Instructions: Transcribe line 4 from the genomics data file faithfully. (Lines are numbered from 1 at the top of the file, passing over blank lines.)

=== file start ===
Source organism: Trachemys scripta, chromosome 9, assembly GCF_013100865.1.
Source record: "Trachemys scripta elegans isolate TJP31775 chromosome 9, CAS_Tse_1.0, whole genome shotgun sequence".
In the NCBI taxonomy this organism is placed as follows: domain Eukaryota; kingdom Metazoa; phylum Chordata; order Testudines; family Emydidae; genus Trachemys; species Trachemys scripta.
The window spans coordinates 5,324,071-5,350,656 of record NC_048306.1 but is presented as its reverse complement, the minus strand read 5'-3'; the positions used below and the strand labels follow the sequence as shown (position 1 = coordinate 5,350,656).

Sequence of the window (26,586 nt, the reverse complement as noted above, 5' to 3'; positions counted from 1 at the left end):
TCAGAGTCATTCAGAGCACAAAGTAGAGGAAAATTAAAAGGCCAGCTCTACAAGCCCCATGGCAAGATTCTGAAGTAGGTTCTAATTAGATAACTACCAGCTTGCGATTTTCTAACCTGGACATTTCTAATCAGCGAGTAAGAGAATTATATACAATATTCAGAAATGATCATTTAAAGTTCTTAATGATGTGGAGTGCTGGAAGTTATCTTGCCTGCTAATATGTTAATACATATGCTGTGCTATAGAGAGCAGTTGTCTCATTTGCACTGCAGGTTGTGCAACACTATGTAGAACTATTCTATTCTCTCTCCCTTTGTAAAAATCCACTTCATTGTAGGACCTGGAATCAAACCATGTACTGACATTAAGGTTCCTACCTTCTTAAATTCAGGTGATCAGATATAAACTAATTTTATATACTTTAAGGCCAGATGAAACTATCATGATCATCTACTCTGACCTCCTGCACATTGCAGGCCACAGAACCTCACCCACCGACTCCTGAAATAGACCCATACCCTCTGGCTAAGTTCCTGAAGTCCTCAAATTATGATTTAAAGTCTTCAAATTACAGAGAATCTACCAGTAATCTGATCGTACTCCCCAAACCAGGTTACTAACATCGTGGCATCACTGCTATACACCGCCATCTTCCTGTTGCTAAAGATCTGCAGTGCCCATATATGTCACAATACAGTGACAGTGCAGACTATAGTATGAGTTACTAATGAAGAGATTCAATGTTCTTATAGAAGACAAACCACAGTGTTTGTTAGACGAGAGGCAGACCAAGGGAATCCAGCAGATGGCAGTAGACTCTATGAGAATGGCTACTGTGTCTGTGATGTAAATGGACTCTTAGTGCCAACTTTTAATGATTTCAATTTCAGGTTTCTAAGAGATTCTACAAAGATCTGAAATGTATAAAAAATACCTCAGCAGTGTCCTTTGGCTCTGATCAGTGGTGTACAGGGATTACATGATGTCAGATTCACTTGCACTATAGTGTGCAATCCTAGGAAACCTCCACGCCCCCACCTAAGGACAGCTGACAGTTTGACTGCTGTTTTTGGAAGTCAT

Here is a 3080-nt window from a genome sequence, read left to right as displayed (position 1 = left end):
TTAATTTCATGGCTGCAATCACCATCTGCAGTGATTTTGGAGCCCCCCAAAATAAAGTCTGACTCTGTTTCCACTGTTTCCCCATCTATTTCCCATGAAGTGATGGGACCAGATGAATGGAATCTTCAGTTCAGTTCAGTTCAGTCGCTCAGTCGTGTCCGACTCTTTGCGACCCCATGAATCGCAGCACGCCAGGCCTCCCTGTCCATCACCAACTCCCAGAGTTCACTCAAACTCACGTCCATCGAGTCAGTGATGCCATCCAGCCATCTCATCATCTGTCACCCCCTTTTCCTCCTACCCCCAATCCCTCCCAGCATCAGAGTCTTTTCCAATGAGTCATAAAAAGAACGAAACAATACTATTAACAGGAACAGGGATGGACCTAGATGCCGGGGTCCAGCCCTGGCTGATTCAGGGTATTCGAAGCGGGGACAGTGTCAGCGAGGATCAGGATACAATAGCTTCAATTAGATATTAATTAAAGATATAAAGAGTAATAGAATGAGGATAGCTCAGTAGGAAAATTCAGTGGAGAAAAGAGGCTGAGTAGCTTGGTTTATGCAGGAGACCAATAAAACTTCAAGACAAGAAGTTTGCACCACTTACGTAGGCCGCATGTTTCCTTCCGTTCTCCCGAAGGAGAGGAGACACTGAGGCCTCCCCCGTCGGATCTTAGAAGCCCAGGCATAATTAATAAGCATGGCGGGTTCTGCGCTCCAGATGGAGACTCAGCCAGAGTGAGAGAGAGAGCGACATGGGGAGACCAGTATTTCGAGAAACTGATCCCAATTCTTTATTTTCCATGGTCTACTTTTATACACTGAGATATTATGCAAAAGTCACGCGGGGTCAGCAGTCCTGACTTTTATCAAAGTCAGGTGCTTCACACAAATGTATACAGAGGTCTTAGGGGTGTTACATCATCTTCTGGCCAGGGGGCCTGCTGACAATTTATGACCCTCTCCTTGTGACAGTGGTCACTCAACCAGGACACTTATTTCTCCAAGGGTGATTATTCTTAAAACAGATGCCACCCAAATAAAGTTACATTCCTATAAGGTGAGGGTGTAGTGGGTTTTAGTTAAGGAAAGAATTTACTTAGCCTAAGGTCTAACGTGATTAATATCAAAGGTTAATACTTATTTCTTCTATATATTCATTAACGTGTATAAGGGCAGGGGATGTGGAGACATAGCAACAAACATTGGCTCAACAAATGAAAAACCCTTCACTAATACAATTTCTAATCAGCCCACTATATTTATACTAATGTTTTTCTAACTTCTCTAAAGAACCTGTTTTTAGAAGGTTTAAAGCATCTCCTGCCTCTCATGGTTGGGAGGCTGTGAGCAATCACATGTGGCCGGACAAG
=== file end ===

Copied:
The window spans coordinates 5,324,071-5,350,656 of record NC_048306.1 but is presented as its reverse complement, the minus strand read 5'-3'; the positions used below and the strand labels follow the sequence as shown (position 1 = coordinate 5,350,656).